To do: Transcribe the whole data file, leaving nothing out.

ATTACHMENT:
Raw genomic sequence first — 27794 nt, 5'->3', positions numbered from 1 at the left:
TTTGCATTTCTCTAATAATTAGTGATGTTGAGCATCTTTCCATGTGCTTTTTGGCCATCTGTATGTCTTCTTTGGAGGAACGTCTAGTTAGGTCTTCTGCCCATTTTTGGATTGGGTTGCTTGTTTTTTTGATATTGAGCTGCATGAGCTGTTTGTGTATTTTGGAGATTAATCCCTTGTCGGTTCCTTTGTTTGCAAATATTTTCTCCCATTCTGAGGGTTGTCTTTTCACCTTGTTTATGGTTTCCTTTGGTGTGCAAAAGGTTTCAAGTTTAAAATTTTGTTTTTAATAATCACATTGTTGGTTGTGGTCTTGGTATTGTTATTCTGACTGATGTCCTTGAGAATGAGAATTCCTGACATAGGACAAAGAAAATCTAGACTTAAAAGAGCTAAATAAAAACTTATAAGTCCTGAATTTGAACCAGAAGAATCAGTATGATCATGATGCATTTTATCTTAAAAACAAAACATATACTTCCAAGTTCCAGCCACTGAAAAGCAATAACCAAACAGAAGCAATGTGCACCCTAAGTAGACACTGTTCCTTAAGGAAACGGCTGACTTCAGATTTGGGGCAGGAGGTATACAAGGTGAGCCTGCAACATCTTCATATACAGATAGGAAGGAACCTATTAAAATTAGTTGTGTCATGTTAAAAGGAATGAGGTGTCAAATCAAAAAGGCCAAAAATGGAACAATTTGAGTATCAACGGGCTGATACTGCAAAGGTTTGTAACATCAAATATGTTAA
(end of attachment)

Raw genomic sequence first — 27794 nt, 5'->3', positions numbered from 1 at the left:
TTTGCATTTCTCTAATAATTAGTGATGTTGAGCATCTTTCCATGTGCTTTTTGGCCATCTGTATGTCTTCTTTGGAGGAACGTCTAGTTAGGTCTTCTGCCCATTTTTGGATTGGGTTGCTTGTTTTTTTGATATTGAGCTGCATGAGCTGTTTGTGTATTTTGGAGATTAATCCCTTGTCGGTTCCTTTGTTTGCAAATATTTTCTCCCATTCTGAGGGTTGTCTTTTCACCTTGTTTATGGTTTCCTTTGGTGTGCAAAAGGTTTCAAGTTTAAAATTTTGTTTTTAATAATCACATTGTTGGTTGTGGTCTTGGTATTGTTATTCTGACTGATGTCCTTGAGAATGAGAATTCCTGACATAGGACAAAGAAAATCTAGACTTAAAAGAGCTAAATAAAAACTTATAAGTCCTGAATTTGAACCAGAAGAATCAGTATGATCATGATGCATTTTATCTTAAAAACAAAACATATACTTCCAAGTTCCAGCCACTGAAAAGCAATAACCAAACAGAAGCAATGTGCACCCTAAGTAGACACTGTTCCTTAAGGAAACGGCTGACTTCAGATTTGGGGCAGGAGGTATACAAGGTGAGCCTGCAACATCTTCATATACAGATAGGAAGGAACCTATTAAAATTAGTTGTGTCATGTTAAAAGGAATGAGGTGTCAAATCAAAAAGGCCAAAAATGGAACAATTTGAGTATCAACGGGCTGATACTGCAAAGGTTTGTAACATCAAATATGTTAA